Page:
Meat cleaver-wielding man shot dead after trying to attack Paris police station

The incident comes on the first anniversary of the Charlie Hebdo attacks.
French police  are seen at Barbes-Rochechouart in the north of Paris on January 7, 2016, after police shot a man dead as he was trying to enter a police station. AFP Photo
French police are seen at Barbes-Rochechouart in the north of Paris on January 7, 2016, after police shot a man dead as he was trying to enter a police station. AFP Photo

PARIS // French police shot dead a meat cleaver-wielding man on Thursday as he tried to attack a police station in Paris, a year to the day since gunmen killed 12 people at the offices of satirical newspaper Charlie Hebdo.

A piece of paper found on the man’s body “vows allegiance” to ISIL and said he was avenging French “attacks in Syria”, a source close to the investigation said. He shouted “Allahu Akbar” and was wearing what appeared to be an explosives vest, which was later found to be a fake.

News of the incident came just after president Francois Hollande concluded a sombre speech at police headquarters to mark the anniversary of the killings at Charlie Hebdo’s offices on January 7, 2015.

“On Thursday morning, a man attempted to attack a policeman at the reception of the police station before being hit by shots from the police,” interior ministry spokesman Pierre-Henry Brandet said.

Explosives experts were deployed to the scene in the multi-ethnic Goutte d’Or district, close to the Gare du Nord international station.

The man was found to have been wearing a pouch under his coat with a wire hanging from it, but the device “contained no explosives”, a source close to the investigation said.

With France also still grieving after the massacre of 130 people by extremists in Paris in November, Mr Hollande used his speech to call for greater cooperation between the security services.

“Faced with these adversaries, it is essential that every service – police, gendarmerie, intelligence, military – work in perfect harmony, with the greatest transparency, and that they share all the information at their disposal,” the president said.

Many of the extremists in both the January and November attacks were known to French security services, having either travelled abroad to fight with extremists or been prevented from doing so.

Mr Hollande said that since the attack on the Charlie Hebdo offices, nearly 200 people in France had been placed under travel restrictions to prevent them joining up with ISIL in Syria or Iraq.

He added that the three police officers killed in January’s attacks “died so that we could live in freedom”.

A policeman who was guarding the newspaper’s editor, Charb, was killed alongside him by brothers Cherif and Said Kouachi. The gunmen also shot dead another policeman, Ahmed Merabet, as he lay on the pavement near the newspaper’s offices.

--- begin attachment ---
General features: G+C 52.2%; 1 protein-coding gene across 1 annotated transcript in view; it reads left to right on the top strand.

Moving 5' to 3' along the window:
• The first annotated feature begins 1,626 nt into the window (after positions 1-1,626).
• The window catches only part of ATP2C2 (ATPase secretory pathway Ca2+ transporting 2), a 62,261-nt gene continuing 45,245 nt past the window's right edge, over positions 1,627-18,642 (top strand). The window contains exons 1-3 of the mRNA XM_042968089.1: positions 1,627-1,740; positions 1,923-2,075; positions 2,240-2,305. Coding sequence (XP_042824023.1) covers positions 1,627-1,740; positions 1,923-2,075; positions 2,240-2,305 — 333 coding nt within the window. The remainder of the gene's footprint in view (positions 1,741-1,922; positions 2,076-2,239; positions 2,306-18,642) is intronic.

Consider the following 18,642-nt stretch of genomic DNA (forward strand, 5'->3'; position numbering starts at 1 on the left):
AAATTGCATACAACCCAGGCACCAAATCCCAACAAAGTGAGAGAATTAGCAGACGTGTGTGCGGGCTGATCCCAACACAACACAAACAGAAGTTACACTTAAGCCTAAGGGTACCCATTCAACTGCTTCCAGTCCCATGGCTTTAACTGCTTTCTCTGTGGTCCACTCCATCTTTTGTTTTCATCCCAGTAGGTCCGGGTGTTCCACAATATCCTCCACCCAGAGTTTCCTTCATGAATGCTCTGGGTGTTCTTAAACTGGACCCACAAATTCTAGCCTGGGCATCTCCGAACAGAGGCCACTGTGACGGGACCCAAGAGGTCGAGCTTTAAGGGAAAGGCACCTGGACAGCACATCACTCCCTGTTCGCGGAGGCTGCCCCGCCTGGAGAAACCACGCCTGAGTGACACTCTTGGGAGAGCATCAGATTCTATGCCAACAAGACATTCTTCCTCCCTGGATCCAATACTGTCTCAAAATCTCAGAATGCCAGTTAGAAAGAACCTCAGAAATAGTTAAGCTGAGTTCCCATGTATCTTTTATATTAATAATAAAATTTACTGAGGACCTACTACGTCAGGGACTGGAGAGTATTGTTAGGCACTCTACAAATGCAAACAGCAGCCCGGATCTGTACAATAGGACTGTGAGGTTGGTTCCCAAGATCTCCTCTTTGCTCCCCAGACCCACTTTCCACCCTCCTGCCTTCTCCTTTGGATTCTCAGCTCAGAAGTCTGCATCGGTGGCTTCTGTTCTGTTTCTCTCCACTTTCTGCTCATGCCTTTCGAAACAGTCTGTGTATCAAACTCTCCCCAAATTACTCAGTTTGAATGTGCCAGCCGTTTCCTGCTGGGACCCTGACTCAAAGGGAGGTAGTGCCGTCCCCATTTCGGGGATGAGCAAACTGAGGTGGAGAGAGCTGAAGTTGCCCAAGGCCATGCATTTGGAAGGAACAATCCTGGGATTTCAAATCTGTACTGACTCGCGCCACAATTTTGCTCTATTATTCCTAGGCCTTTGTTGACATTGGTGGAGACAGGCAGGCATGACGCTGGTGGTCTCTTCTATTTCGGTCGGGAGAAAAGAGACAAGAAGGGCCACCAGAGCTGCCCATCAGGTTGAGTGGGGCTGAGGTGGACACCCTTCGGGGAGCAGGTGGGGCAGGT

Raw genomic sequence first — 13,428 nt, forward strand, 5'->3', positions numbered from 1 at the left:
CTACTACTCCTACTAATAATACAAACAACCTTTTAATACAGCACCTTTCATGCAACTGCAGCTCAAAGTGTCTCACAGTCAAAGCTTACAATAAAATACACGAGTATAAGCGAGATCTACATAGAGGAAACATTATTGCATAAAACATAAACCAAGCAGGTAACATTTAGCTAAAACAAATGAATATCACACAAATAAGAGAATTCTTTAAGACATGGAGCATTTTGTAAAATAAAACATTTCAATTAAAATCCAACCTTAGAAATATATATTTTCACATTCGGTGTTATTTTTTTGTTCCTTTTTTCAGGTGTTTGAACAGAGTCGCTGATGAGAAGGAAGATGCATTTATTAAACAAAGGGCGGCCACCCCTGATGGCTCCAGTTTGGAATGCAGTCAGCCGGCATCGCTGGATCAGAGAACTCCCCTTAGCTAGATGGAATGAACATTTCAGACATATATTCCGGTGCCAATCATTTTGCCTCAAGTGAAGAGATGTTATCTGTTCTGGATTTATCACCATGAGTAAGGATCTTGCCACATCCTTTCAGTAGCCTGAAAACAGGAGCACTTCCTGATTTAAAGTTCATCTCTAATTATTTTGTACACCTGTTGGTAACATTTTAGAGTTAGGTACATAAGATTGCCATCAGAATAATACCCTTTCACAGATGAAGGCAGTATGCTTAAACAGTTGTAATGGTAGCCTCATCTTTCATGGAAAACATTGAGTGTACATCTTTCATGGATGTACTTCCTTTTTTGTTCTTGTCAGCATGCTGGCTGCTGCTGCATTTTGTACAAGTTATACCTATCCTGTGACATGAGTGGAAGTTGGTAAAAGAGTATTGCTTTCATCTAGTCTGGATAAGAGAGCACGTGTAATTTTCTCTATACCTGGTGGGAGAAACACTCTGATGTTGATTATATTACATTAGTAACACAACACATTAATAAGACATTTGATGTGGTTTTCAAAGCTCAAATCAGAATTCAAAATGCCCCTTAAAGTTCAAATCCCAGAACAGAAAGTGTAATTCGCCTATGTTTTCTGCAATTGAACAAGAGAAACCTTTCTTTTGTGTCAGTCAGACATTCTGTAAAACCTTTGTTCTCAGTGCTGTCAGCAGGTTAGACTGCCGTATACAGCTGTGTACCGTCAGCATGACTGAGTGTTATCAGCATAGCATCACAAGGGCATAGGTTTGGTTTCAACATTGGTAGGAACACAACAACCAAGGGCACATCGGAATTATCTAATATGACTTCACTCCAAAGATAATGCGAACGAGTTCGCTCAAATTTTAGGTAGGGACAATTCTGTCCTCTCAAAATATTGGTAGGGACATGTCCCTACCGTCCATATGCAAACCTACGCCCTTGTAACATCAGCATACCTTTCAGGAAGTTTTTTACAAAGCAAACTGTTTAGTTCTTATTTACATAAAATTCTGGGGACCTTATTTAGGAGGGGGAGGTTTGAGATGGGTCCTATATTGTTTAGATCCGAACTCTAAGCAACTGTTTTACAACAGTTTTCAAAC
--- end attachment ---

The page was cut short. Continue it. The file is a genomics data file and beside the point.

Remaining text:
The next day, a policewoman was killed by extremist Amedy Coulibaly in the southern suburb of Montrouge, apparently as he was heading to attack a Jewish school.

Among changes set to be introduced in the wake of the November attacks are new guidelines allowing police to keep their weapons even when off-duty.

The president reiterated his pledge to boost the number of police and armed gendarmes by 5,000.

The speech will be followed by a concert on Sunday to mark the one million people who poured onto the streets of Paris on January 11, 2015, in an outpouring of support for freedom of expression in the wake of the deaths of Charlie Hebdo’s best-known cartoonists.

The newspaper had been in extremists’ sights since it first published cartoons of the Prophet Mohammed in 2006.

On Tuesday, the widow of Franck Brinsolaro, the bodyguard who was killed in the attack, said she had filed a lawsuit claiming that he was left vulnerable because the security around the newspaper had been reduced before the shootings.

Charlie Hebdo has continued to raise ire, rejecting self-censorship in the wake of the attacks and working from ultra-secure offices in a top-secret location.

On Wednesday it published a typically provocative special edition featuring a gun-toting God, sparking protests from the Vatican.

The cover of the anniversary edition features a bloodstained, bearded God figure in sandals with a Kalashnikov rifle slung over his shoulder under the headline: “One year on: the killer is still at large.”

* Agence France-Presse

Published: January 7, 2016 04:00 AM

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